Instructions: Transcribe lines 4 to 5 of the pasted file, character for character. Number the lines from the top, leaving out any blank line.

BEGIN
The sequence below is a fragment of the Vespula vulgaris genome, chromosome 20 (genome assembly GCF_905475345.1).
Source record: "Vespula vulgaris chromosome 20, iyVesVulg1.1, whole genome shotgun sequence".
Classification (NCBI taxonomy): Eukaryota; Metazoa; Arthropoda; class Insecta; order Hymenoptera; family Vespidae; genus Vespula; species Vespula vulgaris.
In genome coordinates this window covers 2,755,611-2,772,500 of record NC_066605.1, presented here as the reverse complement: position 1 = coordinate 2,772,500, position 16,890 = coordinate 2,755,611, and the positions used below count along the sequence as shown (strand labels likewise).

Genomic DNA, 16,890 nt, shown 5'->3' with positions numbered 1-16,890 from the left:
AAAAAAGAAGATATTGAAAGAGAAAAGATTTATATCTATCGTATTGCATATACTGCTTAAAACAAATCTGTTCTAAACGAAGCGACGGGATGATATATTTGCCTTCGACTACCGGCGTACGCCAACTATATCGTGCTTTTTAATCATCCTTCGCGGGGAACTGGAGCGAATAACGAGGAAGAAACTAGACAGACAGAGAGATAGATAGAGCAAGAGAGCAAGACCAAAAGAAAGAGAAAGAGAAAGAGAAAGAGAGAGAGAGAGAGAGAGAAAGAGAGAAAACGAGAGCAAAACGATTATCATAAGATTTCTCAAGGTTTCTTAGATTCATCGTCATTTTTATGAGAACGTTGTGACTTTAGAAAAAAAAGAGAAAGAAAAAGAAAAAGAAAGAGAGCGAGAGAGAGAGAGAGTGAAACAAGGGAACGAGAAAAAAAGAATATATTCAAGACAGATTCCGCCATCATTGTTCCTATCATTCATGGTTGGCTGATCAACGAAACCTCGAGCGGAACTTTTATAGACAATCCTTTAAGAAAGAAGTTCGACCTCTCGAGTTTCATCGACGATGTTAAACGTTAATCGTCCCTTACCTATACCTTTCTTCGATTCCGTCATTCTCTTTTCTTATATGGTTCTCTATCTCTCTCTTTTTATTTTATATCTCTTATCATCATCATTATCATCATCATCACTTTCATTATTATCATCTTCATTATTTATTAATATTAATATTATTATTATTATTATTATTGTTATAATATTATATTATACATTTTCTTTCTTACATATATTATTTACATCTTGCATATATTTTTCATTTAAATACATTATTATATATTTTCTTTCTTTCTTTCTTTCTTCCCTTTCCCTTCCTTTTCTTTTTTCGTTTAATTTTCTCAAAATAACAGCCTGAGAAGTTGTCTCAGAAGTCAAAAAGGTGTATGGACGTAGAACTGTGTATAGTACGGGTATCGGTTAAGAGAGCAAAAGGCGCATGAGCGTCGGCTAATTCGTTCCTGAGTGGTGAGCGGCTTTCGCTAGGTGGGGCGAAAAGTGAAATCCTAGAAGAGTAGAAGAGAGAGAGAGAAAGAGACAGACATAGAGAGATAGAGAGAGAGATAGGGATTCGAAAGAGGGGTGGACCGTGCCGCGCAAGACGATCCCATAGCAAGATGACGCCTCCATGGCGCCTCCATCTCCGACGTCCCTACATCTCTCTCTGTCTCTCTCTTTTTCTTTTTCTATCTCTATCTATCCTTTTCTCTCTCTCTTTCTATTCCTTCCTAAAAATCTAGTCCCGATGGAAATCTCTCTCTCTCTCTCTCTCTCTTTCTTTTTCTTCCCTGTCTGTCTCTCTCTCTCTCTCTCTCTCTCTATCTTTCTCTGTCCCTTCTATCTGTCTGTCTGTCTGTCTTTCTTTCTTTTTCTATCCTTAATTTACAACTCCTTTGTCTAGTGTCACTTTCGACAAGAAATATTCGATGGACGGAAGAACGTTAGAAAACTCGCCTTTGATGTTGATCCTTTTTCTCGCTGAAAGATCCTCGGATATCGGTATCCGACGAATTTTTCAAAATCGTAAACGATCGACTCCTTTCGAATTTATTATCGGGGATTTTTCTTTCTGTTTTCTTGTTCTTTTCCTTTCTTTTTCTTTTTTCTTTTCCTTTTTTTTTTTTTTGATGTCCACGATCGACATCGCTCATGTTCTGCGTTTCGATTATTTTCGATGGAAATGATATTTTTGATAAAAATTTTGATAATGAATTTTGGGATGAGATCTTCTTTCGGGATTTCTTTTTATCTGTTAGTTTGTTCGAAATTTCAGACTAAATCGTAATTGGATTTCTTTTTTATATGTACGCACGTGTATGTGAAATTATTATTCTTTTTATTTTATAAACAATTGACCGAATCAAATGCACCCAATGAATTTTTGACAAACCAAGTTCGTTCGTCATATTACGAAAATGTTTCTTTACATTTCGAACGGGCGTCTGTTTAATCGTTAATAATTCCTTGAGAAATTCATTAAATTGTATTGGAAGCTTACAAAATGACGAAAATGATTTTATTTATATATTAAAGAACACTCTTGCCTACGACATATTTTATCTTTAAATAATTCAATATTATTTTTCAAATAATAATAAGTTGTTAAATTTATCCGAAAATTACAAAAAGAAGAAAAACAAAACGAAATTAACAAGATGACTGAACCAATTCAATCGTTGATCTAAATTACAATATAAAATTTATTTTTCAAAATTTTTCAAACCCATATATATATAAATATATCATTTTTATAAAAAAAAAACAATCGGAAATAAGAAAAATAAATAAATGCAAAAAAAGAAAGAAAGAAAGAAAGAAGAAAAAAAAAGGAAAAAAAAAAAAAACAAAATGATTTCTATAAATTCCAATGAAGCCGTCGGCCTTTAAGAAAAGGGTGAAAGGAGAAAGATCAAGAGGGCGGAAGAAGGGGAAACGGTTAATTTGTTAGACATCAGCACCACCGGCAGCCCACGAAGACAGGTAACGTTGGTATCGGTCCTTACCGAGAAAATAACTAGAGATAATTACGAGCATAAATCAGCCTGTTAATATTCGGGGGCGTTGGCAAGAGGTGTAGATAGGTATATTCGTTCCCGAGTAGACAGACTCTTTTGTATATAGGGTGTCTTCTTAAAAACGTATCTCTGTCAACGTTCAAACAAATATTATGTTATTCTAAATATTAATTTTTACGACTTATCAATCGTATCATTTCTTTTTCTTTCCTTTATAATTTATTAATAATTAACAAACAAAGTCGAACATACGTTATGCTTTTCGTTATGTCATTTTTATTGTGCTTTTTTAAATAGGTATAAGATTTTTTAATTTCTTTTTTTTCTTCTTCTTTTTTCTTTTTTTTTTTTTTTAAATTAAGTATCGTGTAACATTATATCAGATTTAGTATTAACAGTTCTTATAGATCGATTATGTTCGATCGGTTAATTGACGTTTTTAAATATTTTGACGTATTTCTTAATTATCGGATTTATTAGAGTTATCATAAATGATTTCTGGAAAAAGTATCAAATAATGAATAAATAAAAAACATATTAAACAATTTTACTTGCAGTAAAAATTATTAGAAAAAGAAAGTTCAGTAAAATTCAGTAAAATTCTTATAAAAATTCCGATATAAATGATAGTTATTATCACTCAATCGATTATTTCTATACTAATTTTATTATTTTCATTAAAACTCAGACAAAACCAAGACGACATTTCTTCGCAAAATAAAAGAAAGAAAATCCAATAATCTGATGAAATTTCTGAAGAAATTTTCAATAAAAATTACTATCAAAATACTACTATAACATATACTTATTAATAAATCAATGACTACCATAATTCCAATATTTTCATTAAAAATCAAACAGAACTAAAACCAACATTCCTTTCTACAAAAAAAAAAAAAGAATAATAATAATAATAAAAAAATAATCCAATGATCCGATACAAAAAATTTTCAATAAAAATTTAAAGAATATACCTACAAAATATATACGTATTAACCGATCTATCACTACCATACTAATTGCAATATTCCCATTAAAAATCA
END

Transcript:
In genome coordinates this window covers 2,755,611-2,772,500 of record NC_066605.1, presented here as the reverse complement: position 1 = coordinate 2,772,500, position 16,890 = coordinate 2,755,611, and the positions used below count along the sequence as shown (strand labels likewise).

Genomic DNA, 16,890 nt, shown 5'->3' with positions numbered 1-16,890 from the left: